Cardinal Keith O'Brien says the moral case against nuclear weapons is simple
One of the UK's most senior Roman Catholics has criticised plans to renew Britain's nuclear deterrent, calling the retention of Trident "immoral".
Cardinal Keith O'Brien, the leader of Scotland's Catholics, said retaining any nuclear weapons, with the threat to use them, even in defence, was wrong.
The Iraq invasion had been undermined by the UK having its own WMDs, he said.
The government maintains a nuclear arsenal is vital because of the spread of nuclear technology around the world.
The Cardinal, who is spiritual leader to an estimated 660,000 Catholics, said in the Times newspaper that the moral issues around nuclear weapons must not be overshadowed by issues of diplomacy or finance.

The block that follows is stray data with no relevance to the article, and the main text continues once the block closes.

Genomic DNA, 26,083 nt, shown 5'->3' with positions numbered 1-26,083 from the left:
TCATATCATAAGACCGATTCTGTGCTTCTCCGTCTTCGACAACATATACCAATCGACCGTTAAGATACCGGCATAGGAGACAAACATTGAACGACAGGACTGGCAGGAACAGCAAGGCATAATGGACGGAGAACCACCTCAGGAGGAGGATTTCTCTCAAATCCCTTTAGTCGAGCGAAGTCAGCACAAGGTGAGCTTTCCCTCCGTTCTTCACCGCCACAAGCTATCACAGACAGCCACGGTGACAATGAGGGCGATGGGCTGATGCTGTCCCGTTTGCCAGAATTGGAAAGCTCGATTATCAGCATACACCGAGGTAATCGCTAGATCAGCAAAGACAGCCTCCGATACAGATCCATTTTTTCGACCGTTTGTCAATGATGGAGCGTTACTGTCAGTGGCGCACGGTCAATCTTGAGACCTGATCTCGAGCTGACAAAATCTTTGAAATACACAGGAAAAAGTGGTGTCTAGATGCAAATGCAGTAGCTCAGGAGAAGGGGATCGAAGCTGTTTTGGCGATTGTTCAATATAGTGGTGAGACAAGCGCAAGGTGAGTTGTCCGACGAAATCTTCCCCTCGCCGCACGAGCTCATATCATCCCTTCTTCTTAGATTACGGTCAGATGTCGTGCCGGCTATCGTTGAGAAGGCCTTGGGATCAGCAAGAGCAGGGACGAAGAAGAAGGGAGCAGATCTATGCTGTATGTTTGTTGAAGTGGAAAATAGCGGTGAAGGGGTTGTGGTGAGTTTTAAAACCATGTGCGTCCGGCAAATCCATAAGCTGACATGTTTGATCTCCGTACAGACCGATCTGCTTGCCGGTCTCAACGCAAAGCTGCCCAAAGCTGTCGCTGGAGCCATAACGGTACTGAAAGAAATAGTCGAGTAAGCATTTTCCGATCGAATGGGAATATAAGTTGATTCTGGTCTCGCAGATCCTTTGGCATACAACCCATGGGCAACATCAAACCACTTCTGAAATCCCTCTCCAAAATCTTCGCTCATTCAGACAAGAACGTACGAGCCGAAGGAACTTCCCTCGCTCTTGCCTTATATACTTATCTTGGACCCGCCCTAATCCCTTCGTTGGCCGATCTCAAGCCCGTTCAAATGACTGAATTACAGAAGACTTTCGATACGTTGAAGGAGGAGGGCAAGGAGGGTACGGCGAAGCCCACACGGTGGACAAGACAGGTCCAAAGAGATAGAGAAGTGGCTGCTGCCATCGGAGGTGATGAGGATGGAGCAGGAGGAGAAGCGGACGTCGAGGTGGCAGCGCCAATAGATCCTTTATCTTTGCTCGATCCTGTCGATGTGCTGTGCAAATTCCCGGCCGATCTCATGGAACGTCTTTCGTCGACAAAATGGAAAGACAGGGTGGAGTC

Labelling the moral case as "quite simple", Archbishop O'Brien said the use of nuclear weapons was wrong in all cases, and that it therefore followed that retaining them, with the threat to use them if necessary, was also unacceptable.
He went on to say that any "first use" of nuclear weapons would be a crime against God and humanity, and that retaliation by a country which involved an exchange of weapons could not be justified by arguments of defence, but would rather be motivated by vengeance.
The UK currently has four nuclear submarines carrying the Trident nuclear warheads.
The system of missiles, warheads and submarines is ageing, and the government has announced it will be replaced at a cost of £20bn.
Supporters say it is essential that the UK retains an independent nuclear deterrent, but some retired military officers have called for it to be scrapped.
In January, Field Marshal Lord Bramall and Generals Lord Ramsbotham and Sir Hugh Beach all denounced Trident as "irrelevant".
In his article Cardinal O'Brien said that possessing such weapons undermined Britain's moral authority, and that the invasion of Iraq, based on the hunt for weapons of mass destruction, had been undermined by the UK's ownership of its own nuclear WMDs.